It's become a common sight at the Masters Tournament.
Arnold Palmer put the green jacket on Jack Nicklaus after the 1964 Masters.
Phil Mickelson slipping the green jacket onto Tiger Woods. Woods slipping it back onto Mickelson.
The bets are rolling in that the pattern will repeat itself Sunday. The oddsmakers like Woods' chance of winning a fifth Masters slightly more than Mickelson's chance to become the fourth repeat champion. Either way, they dominate the pretournament hype as usual.
Not since Arnold Palmer and Jack Nicklaus traded green jackets between 1962 and 1965 has the Masters enjoyed a rivalry like this. Ben Hogan and Sam Snead took turns helping each other don the blazers between 1951 and 1954.
Neither Woods nor Mickelson offers much illumination into why they've been swapping green jackets and hoarding majors the past few years.
"He deserved it," Woods said of Mickelson.
"He's good," Mickelson said of Woods.
Jack Nicklaus put the green jacket on Arnold Palmer after the 1964 Masters, returning the favor from his 1963 win.
Their mutual grasp of the obvious notwithstanding, Woods and Mickelson have made it a habit of being in position to win majors more often than any of their peers. They own five of the past six green jackets. They've captured six of the past eight majors - and you can make a strong argument that they should have won eight in a row, with each coughing up bountiful opportunities in the past two U.S. Opens.
One or the other has finished first, second or third in all but one major in the previous three seasons. The lone exception was the 2004 PGA Championship at Whistling Straits, where Mickelson couldn't muster anything on the back nine and finished sixth.
What makes these two champions the most likely to succeed at every major venue?
"Between their confidence and their short games, I think it's hard to look much past that," said Charles Howell, a native Augustan who would desperately like to disrupt the pattern this week.
It might be as simple as that. If you draw up a list of the players who possess the best attributes in each area of the game, Woods and Mickelson might be the only two players to rank in the top five of every category.
Phil Mickelson puts the green jacket on 2005 Masters winner Tiger Woods.
Short game? Check.
One thing often overlooked is that they both mastered the fundamentals of the game before the latest technological explosion. They learned how to shape shots using clubs less suited for the task than today's specialized equipment. That makes them less one-dimensional than younger players who came after them and are more prone to let the equipment do the work.
In the major championships, players are challenged by course setups and situations that call on them to create something they're unaccustomed to seeing on a regular basis. That's when the range of talent that Woods and Mickelson possess gives them the edge that makes the difference.
"I think they both learned the game and then they took advantage of technology," said Rick Smith, Mickelson's swing instructor. "I think it's the deep arsenal. That's when you throw out all the tricks and go with some good basics."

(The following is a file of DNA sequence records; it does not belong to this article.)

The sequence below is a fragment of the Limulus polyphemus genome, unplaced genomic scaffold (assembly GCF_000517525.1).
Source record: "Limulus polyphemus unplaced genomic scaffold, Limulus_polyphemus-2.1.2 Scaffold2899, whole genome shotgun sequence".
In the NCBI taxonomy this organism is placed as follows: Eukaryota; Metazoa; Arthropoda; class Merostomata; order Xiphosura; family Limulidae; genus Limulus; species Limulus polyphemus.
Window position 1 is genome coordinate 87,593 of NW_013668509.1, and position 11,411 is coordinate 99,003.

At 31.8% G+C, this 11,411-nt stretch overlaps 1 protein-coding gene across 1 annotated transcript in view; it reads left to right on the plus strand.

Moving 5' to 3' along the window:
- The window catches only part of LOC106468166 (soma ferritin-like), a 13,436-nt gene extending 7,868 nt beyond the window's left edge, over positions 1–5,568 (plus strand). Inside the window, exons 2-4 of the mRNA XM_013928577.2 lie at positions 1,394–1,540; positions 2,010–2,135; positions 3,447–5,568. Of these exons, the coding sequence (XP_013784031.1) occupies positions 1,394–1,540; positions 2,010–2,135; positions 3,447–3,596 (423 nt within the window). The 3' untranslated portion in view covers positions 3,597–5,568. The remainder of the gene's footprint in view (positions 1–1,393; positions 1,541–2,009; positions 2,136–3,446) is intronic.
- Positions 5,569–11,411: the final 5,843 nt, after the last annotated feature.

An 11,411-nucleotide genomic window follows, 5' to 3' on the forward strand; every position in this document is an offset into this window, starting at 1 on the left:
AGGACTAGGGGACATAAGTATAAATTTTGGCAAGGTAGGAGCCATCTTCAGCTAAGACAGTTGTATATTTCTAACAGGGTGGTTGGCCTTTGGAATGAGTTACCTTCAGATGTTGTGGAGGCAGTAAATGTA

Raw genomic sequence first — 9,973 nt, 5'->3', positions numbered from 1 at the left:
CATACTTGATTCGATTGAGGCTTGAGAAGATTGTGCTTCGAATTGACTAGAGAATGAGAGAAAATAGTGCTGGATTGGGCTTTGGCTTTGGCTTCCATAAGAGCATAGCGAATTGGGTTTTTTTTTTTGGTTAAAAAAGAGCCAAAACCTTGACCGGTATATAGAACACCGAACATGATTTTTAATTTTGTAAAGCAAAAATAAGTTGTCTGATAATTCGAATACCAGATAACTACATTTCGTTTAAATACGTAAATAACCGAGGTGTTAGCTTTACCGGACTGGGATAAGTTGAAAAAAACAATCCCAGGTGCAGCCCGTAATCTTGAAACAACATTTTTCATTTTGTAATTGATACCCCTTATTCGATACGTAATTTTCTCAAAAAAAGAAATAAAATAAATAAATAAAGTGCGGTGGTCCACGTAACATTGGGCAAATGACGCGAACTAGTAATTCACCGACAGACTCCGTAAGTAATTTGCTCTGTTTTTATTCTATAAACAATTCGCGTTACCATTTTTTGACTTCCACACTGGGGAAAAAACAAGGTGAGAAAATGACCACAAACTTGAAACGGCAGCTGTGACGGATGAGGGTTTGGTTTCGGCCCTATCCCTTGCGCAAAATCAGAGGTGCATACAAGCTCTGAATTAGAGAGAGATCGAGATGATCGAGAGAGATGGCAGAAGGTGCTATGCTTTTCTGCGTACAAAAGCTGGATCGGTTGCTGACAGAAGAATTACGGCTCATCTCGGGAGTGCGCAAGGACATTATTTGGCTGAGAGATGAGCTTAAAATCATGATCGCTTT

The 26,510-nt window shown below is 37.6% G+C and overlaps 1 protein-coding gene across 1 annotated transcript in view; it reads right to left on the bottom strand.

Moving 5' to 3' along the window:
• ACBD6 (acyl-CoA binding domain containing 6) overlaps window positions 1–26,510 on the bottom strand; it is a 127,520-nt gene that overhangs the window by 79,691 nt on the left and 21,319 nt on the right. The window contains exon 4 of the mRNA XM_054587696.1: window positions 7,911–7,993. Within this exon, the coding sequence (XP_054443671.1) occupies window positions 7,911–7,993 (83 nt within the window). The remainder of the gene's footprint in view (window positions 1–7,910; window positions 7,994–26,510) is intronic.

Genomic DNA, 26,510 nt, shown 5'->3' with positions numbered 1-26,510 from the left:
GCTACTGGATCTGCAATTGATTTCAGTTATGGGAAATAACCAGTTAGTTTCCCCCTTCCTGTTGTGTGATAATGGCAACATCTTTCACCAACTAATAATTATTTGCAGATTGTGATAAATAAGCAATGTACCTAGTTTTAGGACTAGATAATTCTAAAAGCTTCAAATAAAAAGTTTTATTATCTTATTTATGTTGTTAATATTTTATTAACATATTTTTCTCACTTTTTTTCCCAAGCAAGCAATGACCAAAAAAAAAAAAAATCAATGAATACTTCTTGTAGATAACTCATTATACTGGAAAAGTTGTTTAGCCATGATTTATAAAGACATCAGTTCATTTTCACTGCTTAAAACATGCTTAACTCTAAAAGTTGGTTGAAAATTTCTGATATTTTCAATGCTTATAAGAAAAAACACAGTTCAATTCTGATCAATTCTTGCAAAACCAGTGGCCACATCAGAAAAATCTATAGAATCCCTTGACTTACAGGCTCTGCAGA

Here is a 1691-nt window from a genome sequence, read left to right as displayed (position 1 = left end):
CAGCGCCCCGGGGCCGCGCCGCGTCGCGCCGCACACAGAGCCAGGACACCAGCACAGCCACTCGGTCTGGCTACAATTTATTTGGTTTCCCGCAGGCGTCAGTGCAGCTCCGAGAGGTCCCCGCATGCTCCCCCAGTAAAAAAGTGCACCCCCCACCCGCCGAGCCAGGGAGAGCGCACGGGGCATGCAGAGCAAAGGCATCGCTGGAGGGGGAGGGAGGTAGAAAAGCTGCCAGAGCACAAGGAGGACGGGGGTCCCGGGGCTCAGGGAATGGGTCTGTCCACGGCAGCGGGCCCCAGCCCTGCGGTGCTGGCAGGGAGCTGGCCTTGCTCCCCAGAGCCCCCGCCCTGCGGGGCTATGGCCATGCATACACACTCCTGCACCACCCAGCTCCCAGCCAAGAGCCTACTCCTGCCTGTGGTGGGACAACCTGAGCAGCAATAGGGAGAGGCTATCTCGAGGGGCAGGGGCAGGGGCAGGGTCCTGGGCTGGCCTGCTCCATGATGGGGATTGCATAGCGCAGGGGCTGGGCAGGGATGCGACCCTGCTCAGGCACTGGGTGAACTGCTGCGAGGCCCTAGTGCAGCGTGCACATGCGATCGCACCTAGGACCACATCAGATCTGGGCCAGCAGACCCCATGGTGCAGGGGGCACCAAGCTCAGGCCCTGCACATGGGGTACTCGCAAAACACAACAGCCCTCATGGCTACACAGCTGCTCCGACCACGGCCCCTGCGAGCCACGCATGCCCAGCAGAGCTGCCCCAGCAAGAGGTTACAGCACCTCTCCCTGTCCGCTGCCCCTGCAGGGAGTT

Tiger Woods puts the green jacket on 2006 Masters winner Phil Mickelson. The scene was reversed in 2005.
Where Woods and Mickelson differ is on their approach to using the new technology. Mickelson was famously hammered for claiming Woods was using "inferior" equipment, but the truth is that he was complimenting Woods for lapping the field without using the latest technology.
Woods is slower to embrace the latest fads; he tends to be comfortable with what has worked so well for him.
"If I really wanted to use raw power, I'd go to a spinnier ball and a lighter-shafted driver like most of the guys and get an extra 20 yards," Woods said recently.
Mickelson, on the other hand, works constantly to use the latest technology available. He raised eyebrows with his two-driver strategy at Augusta last year and deployed a 64-degree wedge in the U.S. Open at Winged Foot that gave him a chance to win.
"By identifying a need and using the technicians to fill that need, I've been able to hit those shots a lot easier," Mickelson said of the strokes he crafts for specific major venues. "I have a different club to hit those shots as opposed to trying to create some great way to get some club that's not designed for those shots to work."
In the end, both have learned to do whatever is necessary to give them chances on Sundays at majors. Mickelson's three major titles have come in successive years. Woods has collected four of his 12 in the past two.
At Augusta, the course and the tournament seem to be tailor-made for their blend of power, touch and imagination.
"We both feel comfortable on the golf course," said Woods. "We both have, I think, decent short games, and that golf course - one of the very few golf courses where we can utilize our imagination and creativity - you look at most of the guys who have gone through there and won, they have all got wonderful short games."
Now all that's left is for both of them to put it together in the same Masters. Nicklaus and Palmer never did. Snead and Hogan dueled once in an 18-hole playoff in 1954.
Mickelson escorted Woods on Sunday in his culmination of the Tiger Slam in 2001 but never put the heat on. Woods couldn't summon the challenge he needed to make Mickelson sweat last year.
"Just the way it works out," Woods said. "Golf is a little bit on the fickle side that way."
Reach Scott Michaux at (706) 823-3219 or firstname.lastname@example.org.